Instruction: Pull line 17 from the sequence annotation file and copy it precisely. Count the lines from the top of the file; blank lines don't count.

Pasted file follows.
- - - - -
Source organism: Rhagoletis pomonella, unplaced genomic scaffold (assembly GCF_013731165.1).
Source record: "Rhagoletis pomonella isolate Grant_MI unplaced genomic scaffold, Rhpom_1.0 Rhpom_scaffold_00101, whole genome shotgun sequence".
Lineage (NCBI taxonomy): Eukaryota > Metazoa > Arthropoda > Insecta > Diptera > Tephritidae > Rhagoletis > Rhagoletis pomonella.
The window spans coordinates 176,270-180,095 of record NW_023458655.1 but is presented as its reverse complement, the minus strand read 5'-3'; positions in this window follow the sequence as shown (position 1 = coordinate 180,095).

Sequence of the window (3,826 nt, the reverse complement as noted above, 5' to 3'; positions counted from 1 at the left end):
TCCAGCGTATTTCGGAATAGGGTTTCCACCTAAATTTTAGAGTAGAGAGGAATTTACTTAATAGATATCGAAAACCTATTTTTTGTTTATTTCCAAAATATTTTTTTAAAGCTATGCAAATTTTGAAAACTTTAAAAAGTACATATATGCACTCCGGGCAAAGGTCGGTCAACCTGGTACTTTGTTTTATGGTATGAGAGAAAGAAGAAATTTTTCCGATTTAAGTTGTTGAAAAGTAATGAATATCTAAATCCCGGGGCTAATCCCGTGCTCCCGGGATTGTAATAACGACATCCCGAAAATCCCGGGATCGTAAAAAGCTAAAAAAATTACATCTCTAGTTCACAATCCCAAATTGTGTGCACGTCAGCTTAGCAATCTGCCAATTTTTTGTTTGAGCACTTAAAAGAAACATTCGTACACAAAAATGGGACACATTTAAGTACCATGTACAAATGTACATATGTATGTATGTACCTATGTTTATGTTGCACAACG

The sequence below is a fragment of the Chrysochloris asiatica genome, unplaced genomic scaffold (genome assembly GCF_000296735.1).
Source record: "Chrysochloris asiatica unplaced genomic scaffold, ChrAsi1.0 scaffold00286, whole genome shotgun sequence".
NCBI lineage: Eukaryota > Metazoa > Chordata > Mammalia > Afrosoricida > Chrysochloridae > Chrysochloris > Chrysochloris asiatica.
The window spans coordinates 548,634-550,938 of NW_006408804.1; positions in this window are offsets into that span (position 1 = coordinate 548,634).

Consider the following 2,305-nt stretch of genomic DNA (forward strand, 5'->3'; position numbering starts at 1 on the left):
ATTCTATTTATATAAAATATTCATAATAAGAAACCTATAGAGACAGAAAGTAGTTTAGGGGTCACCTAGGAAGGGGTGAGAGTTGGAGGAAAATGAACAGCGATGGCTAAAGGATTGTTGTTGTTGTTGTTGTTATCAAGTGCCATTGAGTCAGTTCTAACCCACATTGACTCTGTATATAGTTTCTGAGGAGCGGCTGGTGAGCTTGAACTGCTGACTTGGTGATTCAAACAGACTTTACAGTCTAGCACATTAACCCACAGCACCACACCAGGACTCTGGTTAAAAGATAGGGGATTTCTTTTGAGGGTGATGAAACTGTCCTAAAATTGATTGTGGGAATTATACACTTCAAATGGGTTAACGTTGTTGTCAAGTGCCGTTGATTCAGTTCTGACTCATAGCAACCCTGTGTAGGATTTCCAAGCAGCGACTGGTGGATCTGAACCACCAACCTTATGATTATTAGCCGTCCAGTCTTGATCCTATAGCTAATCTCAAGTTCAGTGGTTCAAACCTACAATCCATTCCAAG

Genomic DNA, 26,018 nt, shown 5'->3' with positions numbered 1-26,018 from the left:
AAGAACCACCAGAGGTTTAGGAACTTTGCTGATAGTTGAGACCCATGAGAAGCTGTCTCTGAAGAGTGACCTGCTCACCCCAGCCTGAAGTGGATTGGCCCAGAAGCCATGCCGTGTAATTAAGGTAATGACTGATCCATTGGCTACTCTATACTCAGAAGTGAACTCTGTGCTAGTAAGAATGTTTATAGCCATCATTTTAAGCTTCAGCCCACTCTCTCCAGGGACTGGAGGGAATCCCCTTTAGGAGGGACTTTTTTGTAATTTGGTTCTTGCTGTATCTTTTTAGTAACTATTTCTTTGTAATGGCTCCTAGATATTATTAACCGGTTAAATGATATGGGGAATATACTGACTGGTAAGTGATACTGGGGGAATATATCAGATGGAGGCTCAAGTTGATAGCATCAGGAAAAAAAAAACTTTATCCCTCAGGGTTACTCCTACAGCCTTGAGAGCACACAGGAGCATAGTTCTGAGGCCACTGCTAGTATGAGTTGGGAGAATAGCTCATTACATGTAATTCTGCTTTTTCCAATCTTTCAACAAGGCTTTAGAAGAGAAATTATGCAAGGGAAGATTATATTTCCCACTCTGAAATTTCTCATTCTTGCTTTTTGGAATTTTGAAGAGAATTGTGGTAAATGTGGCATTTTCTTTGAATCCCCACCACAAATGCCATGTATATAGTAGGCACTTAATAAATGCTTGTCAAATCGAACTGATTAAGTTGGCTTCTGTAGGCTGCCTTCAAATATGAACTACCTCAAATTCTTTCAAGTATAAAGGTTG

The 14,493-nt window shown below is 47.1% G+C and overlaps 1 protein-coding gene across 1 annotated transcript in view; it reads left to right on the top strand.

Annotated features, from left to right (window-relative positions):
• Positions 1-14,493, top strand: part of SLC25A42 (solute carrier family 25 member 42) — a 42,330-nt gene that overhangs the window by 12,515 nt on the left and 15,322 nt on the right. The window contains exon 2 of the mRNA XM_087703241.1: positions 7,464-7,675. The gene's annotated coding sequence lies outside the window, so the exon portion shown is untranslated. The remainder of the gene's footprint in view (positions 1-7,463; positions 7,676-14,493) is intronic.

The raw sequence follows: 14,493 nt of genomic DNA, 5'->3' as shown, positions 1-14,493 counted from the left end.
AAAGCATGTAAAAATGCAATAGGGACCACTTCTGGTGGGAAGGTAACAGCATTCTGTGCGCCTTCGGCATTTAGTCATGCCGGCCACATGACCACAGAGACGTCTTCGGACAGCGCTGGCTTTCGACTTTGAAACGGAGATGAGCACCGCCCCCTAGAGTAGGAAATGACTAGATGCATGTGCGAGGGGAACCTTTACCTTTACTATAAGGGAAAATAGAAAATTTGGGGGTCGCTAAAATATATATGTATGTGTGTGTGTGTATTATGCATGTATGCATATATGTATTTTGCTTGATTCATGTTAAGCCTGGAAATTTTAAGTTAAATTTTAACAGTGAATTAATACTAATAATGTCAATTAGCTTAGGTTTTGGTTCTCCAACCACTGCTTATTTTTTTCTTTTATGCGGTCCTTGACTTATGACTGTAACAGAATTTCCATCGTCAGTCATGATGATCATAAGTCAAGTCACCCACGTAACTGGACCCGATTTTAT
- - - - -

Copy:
• Positions 1-14,493, top strand: part of SLC25A42 (solute carrier family 25 member 42) — a 42,330-nt gene that overhangs the window by 12,515 nt on the left and 15,322 nt on the right. The window contains exon 2 of the mRNA XM_087703241.1: positions 7,464-7,675. The gene's annotated coding sequence lies outside the window, so the exon portion shown is untranslated. The remainder of the gene's footprint in view (positions 1-7,463; positions 7,676-14,493) is intronic.